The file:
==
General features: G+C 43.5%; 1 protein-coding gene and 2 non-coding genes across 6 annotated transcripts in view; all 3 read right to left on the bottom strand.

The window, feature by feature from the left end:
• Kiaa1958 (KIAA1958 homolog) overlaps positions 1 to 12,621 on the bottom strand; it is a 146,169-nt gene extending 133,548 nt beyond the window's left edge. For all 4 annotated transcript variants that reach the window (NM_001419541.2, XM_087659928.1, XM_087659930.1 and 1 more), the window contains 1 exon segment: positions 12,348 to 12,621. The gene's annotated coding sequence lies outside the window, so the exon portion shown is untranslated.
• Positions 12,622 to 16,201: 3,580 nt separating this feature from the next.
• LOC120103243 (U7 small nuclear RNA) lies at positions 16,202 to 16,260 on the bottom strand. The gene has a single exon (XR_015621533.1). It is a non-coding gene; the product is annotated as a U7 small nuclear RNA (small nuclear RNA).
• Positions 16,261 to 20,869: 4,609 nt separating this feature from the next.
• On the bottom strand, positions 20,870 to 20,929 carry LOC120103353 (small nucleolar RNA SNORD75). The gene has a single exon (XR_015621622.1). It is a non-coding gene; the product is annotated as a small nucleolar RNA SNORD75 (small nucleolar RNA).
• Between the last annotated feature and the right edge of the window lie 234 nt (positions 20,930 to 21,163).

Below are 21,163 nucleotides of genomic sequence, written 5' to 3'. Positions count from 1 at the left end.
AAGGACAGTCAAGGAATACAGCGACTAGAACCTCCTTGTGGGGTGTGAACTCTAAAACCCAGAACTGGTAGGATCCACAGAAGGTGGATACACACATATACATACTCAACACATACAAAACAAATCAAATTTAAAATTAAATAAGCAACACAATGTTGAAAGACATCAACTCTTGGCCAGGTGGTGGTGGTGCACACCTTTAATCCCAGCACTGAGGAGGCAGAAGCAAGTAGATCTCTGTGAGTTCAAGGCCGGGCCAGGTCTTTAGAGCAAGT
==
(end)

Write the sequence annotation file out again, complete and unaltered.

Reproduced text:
General features: G+C 43.5%; 1 protein-coding gene and 2 non-coding genes across 6 annotated transcripts in view; all 3 read right to left on the bottom strand.

The window, feature by feature from the left end:
• Kiaa1958 (KIAA1958 homolog) overlaps positions 1 to 12,621 on the bottom strand; it is a 146,169-nt gene extending 133,548 nt beyond the window's left edge. For all 4 annotated transcript variants that reach the window (NM_001419541.2, XM_087659928.1, XM_087659930.1 and 1 more), the window contains 1 exon segment: positions 12,348 to 12,621. The gene's annotated coding sequence lies outside the window, so the exon portion shown is untranslated.
• Positions 12,622 to 16,201: 3,580 nt separating this feature from the next.
• LOC120103243 (U7 small nuclear RNA) lies at positions 16,202 to 16,260 on the bottom strand. The gene has a single exon (XR_015621533.1). It is a non-coding gene; the product is annotated as a U7 small nuclear RNA (small nuclear RNA).
• Positions 16,261 to 20,869: 4,609 nt separating this feature from the next.
• On the bottom strand, positions 20,870 to 20,929 carry LOC120103353 (small nucleolar RNA SNORD75). The gene has a single exon (XR_015621622.1). It is a non-coding gene; the product is annotated as a small nucleolar RNA SNORD75 (small nucleolar RNA).
• Between the last annotated feature and the right edge of the window lie 234 nt (positions 20,930 to 21,163).

Below are 21,163 nucleotides of genomic sequence, written 5' to 3'. Positions count from 1 at the left end.
AAGGACAGTCAAGGAATACAGCGACTAGAACCTCCTTGTGGGGTGTGAACTCTAAAACCCAGAACTGGTAGGATCCACAGAAGGTGGATACACACATATACATACTCAACACATACAAAACAAATCAAATTTAAAATTAAATAAGCAACACAATGTTGAAAGACATCAACTCTTGGCCAGGTGGTGGTGGTGCACACCTTTAATCCCAGCACTGAGGAGGCAGAAGCAAGTAGATCTCTGTGAGTTCAAGGCCGGGCCAGGTCTTTAGAGCAAGT